And if the federal process works, not a single turbine will ever start slaughtering birds at Dundonnell. ...The (state-based) environmental effects study which gave the project the green light was a joke. Birds in general will be cut down by the turbines. They do end up turning occasionally; indeed when they really get going they can be very efficient bird killers.
Nick Mooney has a specific research interest in the bird of prey and said he believed only about one-third of bird deaths caused by turbine strikes across the state were recorded. ‘‘[Some] of those eagles were found by accident, so it just shows you that the monitoring is essentially inadequate,’’ Mr Mooney said.
Australian Ecological Research Services has estimated each of Macarthur Wind Farm’s 140 turbines killed about 10 birds a year. Eagles, falcons and other raptors make up to a third of the estimated 1500 birds killed each year at Australia’s biggest wind farm.
Hamish Cumming, a mechanical engineer and farmer whose Darlington property is near two other proposed wind farm projects, alleges incorrect information about the brolgas flocking and nesting near Chepstowe and Mt Gellibrand was knowingly provided to and accepted by the Department of Sustainability and Environment (now Department of Environment and Primary Industries), with staff gagged if they expressed concern.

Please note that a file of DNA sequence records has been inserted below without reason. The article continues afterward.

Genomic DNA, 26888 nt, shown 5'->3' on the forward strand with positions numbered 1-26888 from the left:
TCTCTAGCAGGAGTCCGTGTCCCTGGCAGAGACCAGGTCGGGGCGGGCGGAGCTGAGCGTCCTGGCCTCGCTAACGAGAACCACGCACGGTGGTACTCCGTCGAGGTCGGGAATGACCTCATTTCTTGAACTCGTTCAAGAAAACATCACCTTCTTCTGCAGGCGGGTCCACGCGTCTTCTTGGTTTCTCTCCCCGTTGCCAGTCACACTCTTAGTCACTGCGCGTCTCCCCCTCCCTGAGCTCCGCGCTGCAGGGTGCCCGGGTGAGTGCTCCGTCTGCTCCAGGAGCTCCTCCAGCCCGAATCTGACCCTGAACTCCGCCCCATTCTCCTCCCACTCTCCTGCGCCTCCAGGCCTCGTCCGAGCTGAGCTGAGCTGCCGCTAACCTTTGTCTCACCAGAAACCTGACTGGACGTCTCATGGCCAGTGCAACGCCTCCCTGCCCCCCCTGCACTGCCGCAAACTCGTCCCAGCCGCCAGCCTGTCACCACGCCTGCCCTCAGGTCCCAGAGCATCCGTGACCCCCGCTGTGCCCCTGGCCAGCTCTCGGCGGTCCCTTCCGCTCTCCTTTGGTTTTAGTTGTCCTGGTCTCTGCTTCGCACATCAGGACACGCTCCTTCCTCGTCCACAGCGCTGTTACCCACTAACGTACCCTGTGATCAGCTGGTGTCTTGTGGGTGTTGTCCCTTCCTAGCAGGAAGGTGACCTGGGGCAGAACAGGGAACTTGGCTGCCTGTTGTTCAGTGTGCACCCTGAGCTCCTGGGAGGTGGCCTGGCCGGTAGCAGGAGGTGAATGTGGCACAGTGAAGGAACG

The orange-bellied parrot has a history as colourful as its feathers. It has been an unlikely player in some controversial debates, its presence famously halting the construction of a major wind farm. It is also one of Australia's most endangered birds, listed as ''critically endangered'' - one step above ''extinct''. There are fewer than 50 in the wild.
It stands to reason that if you build a wind turbine in a bird's flight path, the result will be lethal. If birds maintain a predictable flight path, such as an annual migration route, then it should be possible to avoid that flight path. But what if you want to build your wind farm between a bird's breeding place and its regular hunting grounds? That is more difficult.
"I'm all for renewable energy. What I am against is the threat to birdlife that will be present by the introduction of turbine blades in what is their migratory route. "How can Acciona say it has all the information possible when flora and fauna studies were done over a few short days, in drought.
Up to 192 birds are killed by wind turbines at the Waubra Wind Farm each year, according to new figures. The numbers were collected by multinational energy firm Acciona, which runs the farm, between 2009 and 2011.
When Adelaide University masters student Frank Wang surveyed residents within a 5km radius of the Waterloo wind turbines he found 70 per cent of respondents claimed they had been negatively affected by the wind development and the noise, with more than 50 per cent having been very or moderately negatively affected.
"We don't know exactly, but where the proposed wind farms will be is in superb parrot habitat, which is extremely vulnerable," he said. "The disturbance factor because of the turbines and the noise we don't know, but I don't think we can afford to take the risk."
They are the treasured town emblem which locals fear could be obliterated by the turbines of a wind farm. The people of Boorowa are afraid the bright green superb parrot - and seven other species of plants and animals, will be wiped out by a wind farm planned for the district, in the NSW Southern Tablelands.